Casey walks tall, but it's down a well-trodden path
Fiction: The Real Liddy James, Anne-Marie Casey, Hodder & Stoughton, pbk, 320 pages, €16.99
Can women have it all? Anne-Marie Casey's second novel has this well-trodden question at its core, and the message is clear: it's time to stop fooling ourselves.
Our heroine is Liddy James (real name Lydia Mary Murphy), a top Manhattan divorce lawyer and mother to two boys, one of whom she shares custody of with her ex-husband and his new partner.
Liddy specialises in high-profile celebrity splits and 'extreme pre-nups', where couples can specify rules such as compulsory face-lifts and monthly threesomes ahead of their wedding. The 44-year-old juggles 18-hour days with a fractious family life, and enjoys a stunning loft apartment, private car with driver, designer wardrobe and twice-weekly blow-dries.
On the surface, the material is promising. All the signifiers of New York City glamour are laid out, juxtaposed with segments of backstory detailing how Liddy worked tirelessly as the only child of Irish immigrant parents to gain a place at an Ivy League college and eventually become the famously ruthless attorney she is today.
These hurried flashbacks, combined with revelations about the circumstances surrounding her marital breakdown, unfold awkwardly, and suffer from clumsy transitions between the past and present day.
Casey's writing is energetic and immensely readable, but the plotting is so haphazard that it starts to feel rambling. The blurb promises a moment of devastating public humiliation, which doesn't arrive until well past the halfway point, when the meandering plot gives way to an ever-increasingly rapid series of events in the build-up to her spectacular breakdown: her ex-husband's partner Rose struggles with a complicated pregnancy, forcing Liddy's teenage son to move back in with her, money becomes tight, and her Colombian nanny Lucia announces she is moving home after years of dutiful, round-the-clock service.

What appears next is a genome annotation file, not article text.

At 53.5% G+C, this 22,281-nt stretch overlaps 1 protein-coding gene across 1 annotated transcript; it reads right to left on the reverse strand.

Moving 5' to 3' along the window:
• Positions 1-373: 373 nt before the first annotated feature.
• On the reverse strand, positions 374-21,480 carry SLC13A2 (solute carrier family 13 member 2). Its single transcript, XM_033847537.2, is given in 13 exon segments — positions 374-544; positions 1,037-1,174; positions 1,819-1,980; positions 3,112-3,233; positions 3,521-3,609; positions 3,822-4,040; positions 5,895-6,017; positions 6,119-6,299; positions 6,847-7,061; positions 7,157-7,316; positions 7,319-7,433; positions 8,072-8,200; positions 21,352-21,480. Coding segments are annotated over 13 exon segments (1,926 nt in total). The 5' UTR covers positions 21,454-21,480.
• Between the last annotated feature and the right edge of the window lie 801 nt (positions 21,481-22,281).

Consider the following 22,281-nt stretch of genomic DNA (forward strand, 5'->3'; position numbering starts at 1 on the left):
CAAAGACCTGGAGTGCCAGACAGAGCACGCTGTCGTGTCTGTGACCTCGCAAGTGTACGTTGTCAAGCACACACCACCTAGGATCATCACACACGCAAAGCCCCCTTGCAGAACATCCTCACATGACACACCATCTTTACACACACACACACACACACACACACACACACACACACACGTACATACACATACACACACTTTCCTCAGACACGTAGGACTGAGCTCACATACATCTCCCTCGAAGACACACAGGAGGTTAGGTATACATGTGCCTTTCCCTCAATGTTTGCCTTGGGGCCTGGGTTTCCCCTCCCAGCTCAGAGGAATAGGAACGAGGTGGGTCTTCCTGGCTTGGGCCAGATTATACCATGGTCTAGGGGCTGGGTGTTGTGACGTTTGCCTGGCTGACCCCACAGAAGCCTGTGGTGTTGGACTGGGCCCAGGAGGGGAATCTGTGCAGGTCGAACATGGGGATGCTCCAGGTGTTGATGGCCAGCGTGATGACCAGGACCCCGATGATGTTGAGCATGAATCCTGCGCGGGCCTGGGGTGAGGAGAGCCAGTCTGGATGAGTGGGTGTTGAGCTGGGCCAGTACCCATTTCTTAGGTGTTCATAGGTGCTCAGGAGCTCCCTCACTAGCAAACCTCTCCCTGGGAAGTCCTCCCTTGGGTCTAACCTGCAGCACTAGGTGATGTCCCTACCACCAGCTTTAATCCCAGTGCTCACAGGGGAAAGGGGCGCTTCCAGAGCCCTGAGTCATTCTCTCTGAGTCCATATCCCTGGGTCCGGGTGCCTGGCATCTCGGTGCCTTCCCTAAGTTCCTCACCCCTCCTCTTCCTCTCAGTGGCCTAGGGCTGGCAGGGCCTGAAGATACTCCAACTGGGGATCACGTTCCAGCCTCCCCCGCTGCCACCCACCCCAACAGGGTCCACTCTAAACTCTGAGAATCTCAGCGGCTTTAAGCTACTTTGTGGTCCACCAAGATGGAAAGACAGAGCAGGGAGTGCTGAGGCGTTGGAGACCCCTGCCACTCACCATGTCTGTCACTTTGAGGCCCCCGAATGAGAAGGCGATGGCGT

Casey's portrayal of the high-pressure lives of working mothers is entertaining, yet the text regularly promises insights and observations but skips away before delivering.
As she is being interviewed by the New York Times early on in the novel, Liddy reveals: "I accept I can't do everything and I don't try. I won't ever be one of those frazzled women in dirty sweatpants, making brownies at midnight for a bake sale. I like order, because I am a Virgo. And I guess I don't do guilt."
It's not clear whether 'the real Liddy James' would rather be the one wiping cake batter from her brow, as she seems happy letting others take care of such matters - namely, Rose. Casey devotes substantial portions to Rose's perspective, the one who is up at all hours tending to Liddy's children. She works in the same university English department as her partner, but has lived off Liddy's salary for six years without question, and plans to continue doing so as she contemplates leaving her job to spend more time with her children.
It isn't until Liddy finally gets to Ireland that Casey really hits her stride. The Real Liddy James offers an engaging take on the balancing act of the modern woman, but after 200 pages in the hollow yet dazzling world of super high-end New York life, a charming detour to a secluded cottage in Wicklow is more than welcome.
Within the first few pages, we are introduced to Liddy's courtroom rival Sebastian Stackallan, a textbook example of the Irish rogue, complete with a sloping gait, lilting accent and a rakish smile. The pair went on a disastrous date when they first met, which brewed into mutual dislike. And yet, after so many years of conflict, Stackallan goes suddenly soft on our heroine and offers her the use of his family home in Ireland for the summer.
Thrilled with the chance to escape and recuperate, Liddy immediately jets off with her two boys, where she finally gets a chance to be alone with her kids and think about what she really wants in her professional and personal life. It makes you wish Casey had spent more time on this Irish sojourn to show rather than tell readers how the experience affects Liddy. The story is wrapped up so swiftly and crammed with so much character growth that there's little room for anything to breathe, and we are left without any tangible sense of satisfying change.
Liddy is sure to resonate with readers who like no-nonsense, mature heroines with a bit of bite and a good deal of self-deprecating humour, and the lively pace will suit fans of Marian Keyes and Cecelia Ahern. At a brisk 320 pages, it's an enjoyable if insubstantial read you'll tear through in one sitting.